1 June 2006 Edition
Economy Global factors affecting Irish workers
BY ROBBIE SMYTH
The Irish worker is trapped. With partnership talks on a new three year wage agreement stumbling on the issues of inflation and workers rights, and with global financial markets in turmoil, the first ever national employment survey complete with accompanying media and political reaction to it has shown more clearly than ever before that the Irish worker is ensnared in a vicious trap of global market demands on one hand and an exploitative inequitable domestic economy on another.
Possibly the greatest international pitfall facing the Irish worker today is shown by the massive collapse of financial stock markets across industrialised states in recent weeks. Share prices in New York, London, Frankfurt and Toyko fell as one of the longest growth periods in financial markets seemed to be ending. In India the stock exchange was closed temporarily last week in an attempt to calm the frenzy of selling.
Underpinning these falls are three factors, the first is the fear that high oil prices are beginning to dampen business profitability and many firms such as airlines, and electricity generators and others are passing on the costs to buyers. These price rises are pushing inflation indices up around the world. We have had over the past decade in Europe and North America one of the longest periods of low inflation driven it is believed by an aggressive policy in the 1980s of letting interest rates rise as a means to drive inflation down.
Now with inflation back on the agenda the US Federal Reserve and the European Central Bank are returning to the route one economics of the interest rate hike. Rates have risen in recent months in both the US and the EU and now too they are in the rise in Japan.
For Irish workers this is a double bind. Many have mortgages linked to EU central bank rates and face increasing payments, there have been two rises in the last six months. All workers face increasing energy costs whether it is petrol, electricity or gas and this means lower disposable incomes.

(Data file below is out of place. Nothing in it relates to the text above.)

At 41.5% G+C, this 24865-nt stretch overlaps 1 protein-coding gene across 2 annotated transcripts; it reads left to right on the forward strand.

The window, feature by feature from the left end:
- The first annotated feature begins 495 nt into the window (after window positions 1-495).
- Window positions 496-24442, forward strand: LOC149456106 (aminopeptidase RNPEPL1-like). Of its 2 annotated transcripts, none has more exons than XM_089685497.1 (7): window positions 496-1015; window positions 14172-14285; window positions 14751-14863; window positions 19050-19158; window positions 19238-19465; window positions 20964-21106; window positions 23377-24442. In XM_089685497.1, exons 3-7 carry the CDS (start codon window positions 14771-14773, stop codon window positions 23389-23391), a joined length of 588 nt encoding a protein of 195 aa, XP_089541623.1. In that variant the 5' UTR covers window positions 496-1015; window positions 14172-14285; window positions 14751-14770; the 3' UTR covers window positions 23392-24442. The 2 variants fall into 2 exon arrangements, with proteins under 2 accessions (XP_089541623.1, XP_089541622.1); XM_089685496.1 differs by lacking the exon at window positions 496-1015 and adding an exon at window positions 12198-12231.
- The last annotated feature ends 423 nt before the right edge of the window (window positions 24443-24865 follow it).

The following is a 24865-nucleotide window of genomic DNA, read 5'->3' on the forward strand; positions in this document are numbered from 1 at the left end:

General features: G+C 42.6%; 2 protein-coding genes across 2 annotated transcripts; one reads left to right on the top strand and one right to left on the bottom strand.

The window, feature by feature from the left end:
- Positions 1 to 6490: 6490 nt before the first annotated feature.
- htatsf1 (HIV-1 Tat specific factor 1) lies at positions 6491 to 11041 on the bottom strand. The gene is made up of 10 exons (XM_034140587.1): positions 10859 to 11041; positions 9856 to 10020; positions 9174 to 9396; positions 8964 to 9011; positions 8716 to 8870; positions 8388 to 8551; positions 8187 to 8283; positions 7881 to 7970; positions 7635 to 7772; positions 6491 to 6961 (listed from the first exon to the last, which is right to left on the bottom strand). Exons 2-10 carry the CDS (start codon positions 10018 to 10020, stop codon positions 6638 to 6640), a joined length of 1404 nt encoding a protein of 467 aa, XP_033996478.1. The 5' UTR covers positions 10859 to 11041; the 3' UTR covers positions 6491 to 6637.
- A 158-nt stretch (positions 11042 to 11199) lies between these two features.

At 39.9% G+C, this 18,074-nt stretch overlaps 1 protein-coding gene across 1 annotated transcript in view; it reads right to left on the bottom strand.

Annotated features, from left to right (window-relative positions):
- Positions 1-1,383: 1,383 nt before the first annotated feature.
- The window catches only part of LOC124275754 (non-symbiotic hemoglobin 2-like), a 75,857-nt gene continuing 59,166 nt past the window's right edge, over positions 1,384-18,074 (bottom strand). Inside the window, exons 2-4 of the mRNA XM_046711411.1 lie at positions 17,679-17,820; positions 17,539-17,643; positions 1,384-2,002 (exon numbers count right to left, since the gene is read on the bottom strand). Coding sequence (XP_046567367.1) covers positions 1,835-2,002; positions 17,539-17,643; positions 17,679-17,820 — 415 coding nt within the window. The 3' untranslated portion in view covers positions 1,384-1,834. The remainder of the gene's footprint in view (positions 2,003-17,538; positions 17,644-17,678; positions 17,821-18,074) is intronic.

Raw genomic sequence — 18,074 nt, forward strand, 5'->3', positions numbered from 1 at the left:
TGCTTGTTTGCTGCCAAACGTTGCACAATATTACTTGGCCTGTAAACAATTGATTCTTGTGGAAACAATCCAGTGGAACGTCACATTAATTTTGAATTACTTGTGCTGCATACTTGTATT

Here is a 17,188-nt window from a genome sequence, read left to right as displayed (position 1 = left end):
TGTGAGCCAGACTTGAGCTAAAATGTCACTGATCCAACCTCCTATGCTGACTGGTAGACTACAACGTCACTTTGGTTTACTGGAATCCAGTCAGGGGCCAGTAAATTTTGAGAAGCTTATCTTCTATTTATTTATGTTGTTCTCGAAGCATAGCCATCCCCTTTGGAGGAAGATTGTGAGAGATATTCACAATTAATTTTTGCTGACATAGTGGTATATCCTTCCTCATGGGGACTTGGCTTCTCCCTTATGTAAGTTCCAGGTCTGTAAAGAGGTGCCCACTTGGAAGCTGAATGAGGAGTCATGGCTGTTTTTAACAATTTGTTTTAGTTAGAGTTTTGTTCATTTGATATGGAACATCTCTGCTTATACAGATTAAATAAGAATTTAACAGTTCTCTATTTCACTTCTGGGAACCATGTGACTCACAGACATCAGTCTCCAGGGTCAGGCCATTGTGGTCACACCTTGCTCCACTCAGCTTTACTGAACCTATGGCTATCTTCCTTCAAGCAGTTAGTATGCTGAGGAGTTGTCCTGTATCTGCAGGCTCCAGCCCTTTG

When Irish workers seek wage increases to maintain their current standard of living they are being given two reasons why they can't have a cost of living wage increase. The first is that wages are so low in competitor states, the second is that any wage rise will fuel inflation and therefore cannot be countenanced.
So Irish wages are seen in global terms of cheaper competitors but there is no recognition of the higher costs workers face here like housing, transport, electricity, health care and even basic things like food and clothes.
The reality is that we are as a labour market much further down the road towards the scary reality of the slave wages we saw in the Irish Ferries dispute than we might care to think.
Hard evidence of this was found in the release last week of a 26-County employment survey. The survey found that in 2003 the average hourly wage was €16.41, that public sector employees had an average hourly wage of €21.04 compared to €15.03 per hour for private sector workers. Most startling was the finding that half of all Irish workers were in 2003 earning less than €13.08.
The Irish media seemed only to focus on the 40% gap between public and private sector workers, rather than the reality of how low wages are a factor across all sectors or the global factors driving Irish wages down. Globalisation is the problem not the public sector.
CSO 26-County wage survey
€16.41 - average hourly wage
40% - the gap between average public and private sector wages
33 hours - average working week
84% - age of women's average wages compared to men
€13.08 - half of Irish workers earn less than this hourly wage
€27.24 - average hourly wage in education sector
€10.95 - average hourly wages in hotel and restaurants